As L P Hartley accurately said in The Go Between, The Past is a Foreign Country, they do things differently there. A couple of recent reads certainly demosntrate this.
I have managed to get myself quite bogged down with books at the moment. I started the final book of the Thomas Cromwell trilogy by Hilary Mantel exactly a month ago. The previous two volumes were long, but this one is a mighty tome and could quite easily be used as a door stop – 879 pages is a lot of reading. This one starts where the previous one finished with the execution of Anne Boleyn. Her swift decapitation was by a french swordsman as she knelt, hoping for a last minute pardon. The book has a handy list of characters at the beginning but it took me a while to remember who was who and what all the old alliances were. I did struggle with it for a good few weeks and although it started to get really quite interesting, I had no idea that the North of England rose up in protest at the religious upheavals instigated by Henry VIII and of course implemented by the book’s protagonist, Thomas Cromwell, I decided to put it down for a short while and immerse myself in the Cambridge spy network.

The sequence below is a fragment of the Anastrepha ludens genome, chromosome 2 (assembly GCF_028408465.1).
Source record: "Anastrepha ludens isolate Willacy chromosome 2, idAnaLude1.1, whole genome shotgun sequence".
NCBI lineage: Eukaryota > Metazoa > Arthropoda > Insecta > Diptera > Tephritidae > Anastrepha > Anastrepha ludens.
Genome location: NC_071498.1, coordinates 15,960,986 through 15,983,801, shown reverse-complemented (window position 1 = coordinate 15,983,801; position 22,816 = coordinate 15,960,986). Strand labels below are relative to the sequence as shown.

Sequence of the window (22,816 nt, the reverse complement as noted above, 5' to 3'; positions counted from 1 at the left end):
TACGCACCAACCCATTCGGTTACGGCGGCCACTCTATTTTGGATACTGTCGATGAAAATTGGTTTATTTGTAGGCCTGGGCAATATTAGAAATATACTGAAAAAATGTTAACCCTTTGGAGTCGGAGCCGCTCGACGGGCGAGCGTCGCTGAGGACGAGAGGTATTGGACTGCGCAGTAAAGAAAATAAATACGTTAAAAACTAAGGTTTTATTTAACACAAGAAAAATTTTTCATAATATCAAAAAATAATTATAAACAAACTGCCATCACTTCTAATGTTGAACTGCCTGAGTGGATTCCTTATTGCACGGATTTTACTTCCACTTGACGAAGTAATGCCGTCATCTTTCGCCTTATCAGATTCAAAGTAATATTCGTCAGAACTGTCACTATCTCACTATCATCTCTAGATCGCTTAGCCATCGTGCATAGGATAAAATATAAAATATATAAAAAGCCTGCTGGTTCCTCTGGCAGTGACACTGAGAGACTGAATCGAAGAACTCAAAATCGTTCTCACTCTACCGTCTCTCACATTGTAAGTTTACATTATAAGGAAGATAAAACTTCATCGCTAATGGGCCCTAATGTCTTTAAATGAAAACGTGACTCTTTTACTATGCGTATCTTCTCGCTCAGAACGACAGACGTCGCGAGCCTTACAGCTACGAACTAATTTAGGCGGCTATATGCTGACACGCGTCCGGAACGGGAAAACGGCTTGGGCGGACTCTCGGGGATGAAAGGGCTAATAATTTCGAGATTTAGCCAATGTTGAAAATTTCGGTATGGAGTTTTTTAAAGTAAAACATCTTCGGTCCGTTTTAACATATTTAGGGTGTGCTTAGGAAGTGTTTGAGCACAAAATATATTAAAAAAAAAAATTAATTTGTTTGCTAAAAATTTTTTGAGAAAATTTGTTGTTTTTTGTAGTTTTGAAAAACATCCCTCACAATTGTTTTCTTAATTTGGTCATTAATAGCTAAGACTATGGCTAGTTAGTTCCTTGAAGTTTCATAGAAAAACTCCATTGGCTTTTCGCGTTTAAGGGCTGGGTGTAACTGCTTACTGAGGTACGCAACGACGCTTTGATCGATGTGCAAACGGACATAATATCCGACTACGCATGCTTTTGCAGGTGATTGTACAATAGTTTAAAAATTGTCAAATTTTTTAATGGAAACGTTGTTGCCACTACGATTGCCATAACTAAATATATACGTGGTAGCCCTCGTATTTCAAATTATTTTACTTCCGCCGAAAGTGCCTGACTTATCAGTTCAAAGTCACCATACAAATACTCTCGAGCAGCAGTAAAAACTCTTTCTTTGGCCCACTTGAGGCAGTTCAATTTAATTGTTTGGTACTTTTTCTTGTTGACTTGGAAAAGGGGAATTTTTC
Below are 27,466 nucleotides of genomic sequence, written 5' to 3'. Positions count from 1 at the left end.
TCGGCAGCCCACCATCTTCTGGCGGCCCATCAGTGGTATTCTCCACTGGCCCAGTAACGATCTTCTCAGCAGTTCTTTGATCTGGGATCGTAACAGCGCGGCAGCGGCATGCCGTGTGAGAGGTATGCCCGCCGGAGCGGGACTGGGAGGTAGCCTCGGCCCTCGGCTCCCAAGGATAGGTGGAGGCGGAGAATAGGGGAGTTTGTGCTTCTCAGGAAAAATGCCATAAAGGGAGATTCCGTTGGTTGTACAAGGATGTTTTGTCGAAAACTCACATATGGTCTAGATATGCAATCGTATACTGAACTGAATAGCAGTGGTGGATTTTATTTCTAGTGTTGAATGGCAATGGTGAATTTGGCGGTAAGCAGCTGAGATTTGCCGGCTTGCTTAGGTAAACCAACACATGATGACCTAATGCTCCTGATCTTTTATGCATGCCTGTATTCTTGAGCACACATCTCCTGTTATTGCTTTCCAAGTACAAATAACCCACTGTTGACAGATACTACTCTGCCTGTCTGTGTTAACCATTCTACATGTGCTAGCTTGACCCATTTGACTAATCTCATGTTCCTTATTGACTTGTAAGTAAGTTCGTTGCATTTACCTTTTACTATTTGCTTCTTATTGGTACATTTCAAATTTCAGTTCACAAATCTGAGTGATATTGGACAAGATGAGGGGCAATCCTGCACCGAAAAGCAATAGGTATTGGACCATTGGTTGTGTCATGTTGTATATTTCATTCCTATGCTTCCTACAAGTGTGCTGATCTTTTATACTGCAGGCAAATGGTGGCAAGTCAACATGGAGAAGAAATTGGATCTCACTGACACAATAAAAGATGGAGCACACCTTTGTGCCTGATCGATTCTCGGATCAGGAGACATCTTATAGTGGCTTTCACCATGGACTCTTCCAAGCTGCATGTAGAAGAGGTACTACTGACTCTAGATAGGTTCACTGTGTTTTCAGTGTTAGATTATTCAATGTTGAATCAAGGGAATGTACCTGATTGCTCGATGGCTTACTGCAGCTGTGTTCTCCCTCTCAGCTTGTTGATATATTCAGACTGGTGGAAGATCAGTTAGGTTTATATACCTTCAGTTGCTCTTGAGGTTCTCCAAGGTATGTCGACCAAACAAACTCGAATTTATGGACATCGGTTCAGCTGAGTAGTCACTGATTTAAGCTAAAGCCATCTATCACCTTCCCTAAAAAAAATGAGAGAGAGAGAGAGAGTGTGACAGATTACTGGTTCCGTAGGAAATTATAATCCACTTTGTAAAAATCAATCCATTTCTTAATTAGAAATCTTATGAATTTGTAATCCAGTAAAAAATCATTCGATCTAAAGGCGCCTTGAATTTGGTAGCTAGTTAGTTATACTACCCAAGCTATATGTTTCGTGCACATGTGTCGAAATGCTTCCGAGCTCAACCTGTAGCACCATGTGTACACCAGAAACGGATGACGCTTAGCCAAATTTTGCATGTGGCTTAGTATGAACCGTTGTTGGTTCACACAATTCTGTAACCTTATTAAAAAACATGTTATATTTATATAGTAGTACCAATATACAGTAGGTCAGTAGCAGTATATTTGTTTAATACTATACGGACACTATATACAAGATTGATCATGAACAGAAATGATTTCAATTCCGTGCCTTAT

Stalin’s Englishman is a biography of Guy Burgess one of the group of bright young men recruited by the soviets at the University of Cambridge in the 1930s. It’s a very well written and fascinating read. Burgess was bright, outrageous and astonishingly allowed to have access to some of the most secret documents in the British establishment for over 15 years. In 1945 alone, he handed over 389 top secret documents to the KGB . He was totally amoral in every sense of the word, not just his political affiliations but his personal life was – well it’s entertaining reading; I’ll leave it at that. He and another spy, Donald McLean famously disappeared in 1951 and it was a while before it was realised that they had fled to Russia were they both lived for the rest of their lives. What was also astonishing is that these were very well educated and privileged people who were given access to the highest echelons of government on the basis of their family connections and with no consideration taken of their well documented political affiliations. As it says in the title, the past is a foreign country – it’s difficult to imagine how these decisions were made and you would hope that it couldn’t happen now.
I will return to Thomas Cromwell and his machinations – all 579 more pages.